Cory Raven
Managing Broker
TAC Real Estate Corp.
604.220.9399 (direct)
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The Capitol Residences are coming along nicely, as seen in this photo found on
Capitol Residences at 833 Seymour as of January 2010
Capitol Residences, built by Wall Financial (Run by Peter Wall and Bruno Wall) was sold a few years back by Bob Rennie and Rennie Marketing Systems.
What is the address of Capitol Residences?
The address is currently slated to be 833 Seymour Street,Vancouver.  This may change at completion.
Who is the builder of Capitol Residences?
Capitol Residences is being developed by Wall Financial Corp.
What is my condo at Capitol Residences worth?
For a free evaluation of your condo, conact Cory Raven of TAC Real Estate Corp at 604-220-9399
When will Capitol Residences be completed / finished?
Capitol residences is slated to be finished in late 2010.
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I have just uploaded a copy of this month's Informed Buyer and Seller Newsletter
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Here is a copy of my July 2009 Informed Home Buyer Newsletter
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Market conditions drive strong June housing sales

VANCOUVER, B.C. – July 3, 2009 – The combination of low interest rates and more affordable pricing helped propel Greater Vancouver home sale numbers to the second all-time highest total for the month of June.

The Real Estate Board of Greater Vancouver (REBGV) reports that sales of detached, attached and apartment properties increased 75.6 per cent in June 2009 to 4,259, from the 2,425 sales recorded in June 2008. The figure is just short of the record-breaking 4,333 sales which occurred in June 2005.

New listings for detached, attached and apartment properties declined 17.9 per cent to 5,372 in June 2009 compared to June 2008, when 6,546 new units were listed. However, new listings increased 13.5 per cent from May to June of this year. Total active listings in Greater Vancouver currently sit at 13,252, down 27 per cent from June 2008 and 2.9 per cent below the active listings count at the end of May 2009.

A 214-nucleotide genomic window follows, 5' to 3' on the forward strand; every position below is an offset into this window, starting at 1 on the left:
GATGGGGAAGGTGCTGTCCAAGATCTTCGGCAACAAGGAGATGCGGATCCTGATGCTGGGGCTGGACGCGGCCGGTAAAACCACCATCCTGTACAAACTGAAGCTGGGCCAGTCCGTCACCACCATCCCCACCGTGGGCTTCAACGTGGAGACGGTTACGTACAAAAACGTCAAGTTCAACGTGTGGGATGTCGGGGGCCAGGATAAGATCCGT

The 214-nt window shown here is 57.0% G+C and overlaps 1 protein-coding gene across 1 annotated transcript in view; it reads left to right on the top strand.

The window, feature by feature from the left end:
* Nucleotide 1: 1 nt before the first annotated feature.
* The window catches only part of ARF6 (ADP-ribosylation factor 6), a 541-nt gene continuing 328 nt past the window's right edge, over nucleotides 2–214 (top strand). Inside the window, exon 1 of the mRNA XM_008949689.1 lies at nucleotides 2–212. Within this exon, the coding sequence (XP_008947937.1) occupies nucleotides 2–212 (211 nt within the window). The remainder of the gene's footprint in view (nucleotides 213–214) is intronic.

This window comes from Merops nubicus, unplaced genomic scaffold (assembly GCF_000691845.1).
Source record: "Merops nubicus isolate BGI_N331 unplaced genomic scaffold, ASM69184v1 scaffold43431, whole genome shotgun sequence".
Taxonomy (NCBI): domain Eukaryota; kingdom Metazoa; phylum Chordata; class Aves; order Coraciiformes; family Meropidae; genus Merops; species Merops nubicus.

“Price reductions and low interest rates have created an improvement in affordability, which is causing the number of sales to rise to levels comparable to 2003 to 2007,” Scott Russell, REBGV president said.
“Many people who were reluctant to purchase a home last fall and earlier this year are returning to the market because they see conditions that appeal to their personal and financial needs,” Russell said. “However, the current marketplace is such that buyers are more inclined to walk if they don’t like the terms of an offer.”

Residential benchmark prices, as calculated by the MLSLink® Housing Price Index, declined 8.2 per cent to $518,855 in June 2009 compared to June 2008.

The number of sales of detached properties increased 81.6 per cent to 1,667 from the 918 detached sales recorded during the same period in 2008. The benchmark price for detached properties declined 8.4 per cent to $701,384 in June 2009 compared to June 2008.

The number of sales of apartment properties in June 2009 increased 69.3 per cent to 1,790, compared to 1,057 sales in June 2008. The benchmark price of an apartment property declined 8.2 per cent from June 2008 to $356,880.

The number of attached property sales in June 2009 increased 78.2 per cent to 802, compared with the 450 sales in June 2008. The benchmark price of an attached unit declined 7.3 per cent between June 2009 and 2008 to $441,620.

Bright spots in Greater Vancouver in June 2009 compared to June 2008:


Burnaby up 109.7 per cent (151 units sold from 72)

Coquitlam up 122.2 per cent (160 units sold from 72)

Delta - South up 107.7 per cent (56 units sold from 27)

Maple Ridge/Pitt Meadows up 54.3 per cent (162 units sold from 105)

New Westminster up 104.8 per cent (43 units sold from 21)

North Vancouver up 96.2 per cent (153 units sold from 78)

Port Moody/ Belcarra up 120 per cent (33 units sold from 15)

Richmond up 77.4 per cent (204 units sold from 115)

Squamish up 107.7 per cent (27 units sold from 13)

Sunshine Coast up 33.9 per cent (75 units sold from 56)

Vancouver East up 71.2 per cent (238 units sold from 139)

Vancouver West up 85.2 per cent (200 units sold from 108)

West Vancouver/Howe Sound up 117.8 per cent (98 units sold from 45)


Burnaby up 81.8 per cent (140 units sold from 77)

Coquitlam up 80 per cent (54 units sold from 30)

Maple Ridge/Pitt Meadows up 48.6 per cent (55 units sold from 37)